News analysis

A Pfizer vaccine delivery in a freezer
A box containing a shipment of the Pfizer-BioNTech Covid-19 vaccine at a US medical centre – selected to receive the vaccine because of its ability store it at ultra-low temperatures. (Photo by Michael Ciaglo/Getty Images)
  • South Africa will be receiving a disproportionately high number of Covid-19 vaccines made by Pfizer – which demands ultra-low temperatures – numbers released by Covax on Wednesday show.
  • More than half of all the early Pfizer doses the initiative intends to distribute in Africa will be headed for South Africa.
  • Overall, SA's share of Covax vaccines stands at 1%, according to an early forecast, but its share of the Pfizer allocation is at 10%.
  • The government plans to use "non-traditional pharmaceutical storage sites" to handle the ultra-low-temperature requirements of the Pfizer vaccine.
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South Africa will be receiving a disproportionately high number of doses of one of the trickiest Covid-19 vaccines to handle, new numbers from the Covax initiative show – even as the country still tries to figure out how to keep it cold.

Covax will allocate nations around the world some 1.2 million doses of the Pfizer vaccine, it said in a per-country breakdown of where early-availability doses will go. That is on top of a far larger numbers of shots of the AstraZeneca/Oxford vaccine, much of which will be made by the Serum Institute of India, which requires only standard refrigeration

Of those Pfizer doses, 117,000, or just about 10%, have been earmarked for South Africa, even though SA's share of the total early Covax allocation is 1%.

Among the Pfizer doses to be distributed across Africa, 52% are due to head to South Africa.

That represents a significant vote of confidence in SA's ability to handle the Pfizer vaccine – which requires storage at minus 70 degrees Celsius – without wasting precious doses.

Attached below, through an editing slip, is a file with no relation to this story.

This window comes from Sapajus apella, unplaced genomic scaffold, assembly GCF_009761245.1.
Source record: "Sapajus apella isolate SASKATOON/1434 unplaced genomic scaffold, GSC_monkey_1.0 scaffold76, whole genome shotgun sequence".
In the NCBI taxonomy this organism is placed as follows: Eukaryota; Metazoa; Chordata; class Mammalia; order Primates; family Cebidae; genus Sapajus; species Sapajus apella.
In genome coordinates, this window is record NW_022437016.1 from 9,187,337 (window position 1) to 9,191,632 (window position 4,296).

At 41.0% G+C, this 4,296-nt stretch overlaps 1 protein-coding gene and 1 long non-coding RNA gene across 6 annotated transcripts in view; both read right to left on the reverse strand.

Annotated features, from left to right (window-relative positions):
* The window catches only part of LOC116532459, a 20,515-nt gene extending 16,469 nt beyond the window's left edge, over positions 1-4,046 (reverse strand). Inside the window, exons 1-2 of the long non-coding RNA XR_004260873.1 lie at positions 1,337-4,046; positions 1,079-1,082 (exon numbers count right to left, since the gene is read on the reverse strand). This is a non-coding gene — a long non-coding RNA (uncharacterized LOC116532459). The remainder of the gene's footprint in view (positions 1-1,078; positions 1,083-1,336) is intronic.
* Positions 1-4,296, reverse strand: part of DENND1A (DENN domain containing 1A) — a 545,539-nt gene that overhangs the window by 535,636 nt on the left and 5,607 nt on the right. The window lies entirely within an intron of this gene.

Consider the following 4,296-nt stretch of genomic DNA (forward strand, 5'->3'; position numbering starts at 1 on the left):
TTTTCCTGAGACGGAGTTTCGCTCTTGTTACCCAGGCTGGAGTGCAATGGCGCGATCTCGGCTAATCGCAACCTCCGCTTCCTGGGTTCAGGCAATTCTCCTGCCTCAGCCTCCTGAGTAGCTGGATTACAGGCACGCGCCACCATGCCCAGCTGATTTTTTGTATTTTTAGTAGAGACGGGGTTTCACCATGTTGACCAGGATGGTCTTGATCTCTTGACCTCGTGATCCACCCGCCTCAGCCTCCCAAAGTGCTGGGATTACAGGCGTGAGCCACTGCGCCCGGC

Exactly how that will be done is not yet clear. As of late last week, a government team was counting on using "non-traditional pharmaceutical storage sites" that can, in theory, maintain such temperatures, but which are not licensed for the storage of vaccines.

That is in anticipation of what may be 20 million doses of the Pfizer vaccine, expected to start arriving in May, according to current government estimates.

Covax expects its emergency allocation of Pfizer shots to be available in the first quarter of the year, while at least some of the AstraZeneca doses it is allocating will arrive up to three months later.

"Given the limited doses, the complexities related to rolling-out a vaccine requiring ultra-cold chain, and to ensure maximum public health impact, a decision was made to limit the number of countries for first deliveries of the Pfizer-BioNTech vaccine in order to enable successful distribution and delivery," said Covax on Wednesday.

Countries assigned Pfizer doses already passed a technical evaluation, though actual delivery is still subject to confirmation of "enforceability of product handling requirements" in each country.

As a region, Africa is due to receive 24% of the early Covax allocations.

None of South Africa's neighbours are due to receive any of the Pfizer vaccine doses. Their total early Covax allocations are:

  • Mozambique: 2.24 million
  • Zimbabwe: 1.15 million
  • Lesotho: 156,000
  • Namibia: 127,200
  • Botswana: 117,600
  • eSwatini: 108,000

Covax is jointly led by The Coalition for Epidemic Preparedness Innovations, Gavi, the Vaccine Alliance, and the World Health Organisation, with UICEF as a delivery partner.

(Additional reporting by Kyle Cowan)

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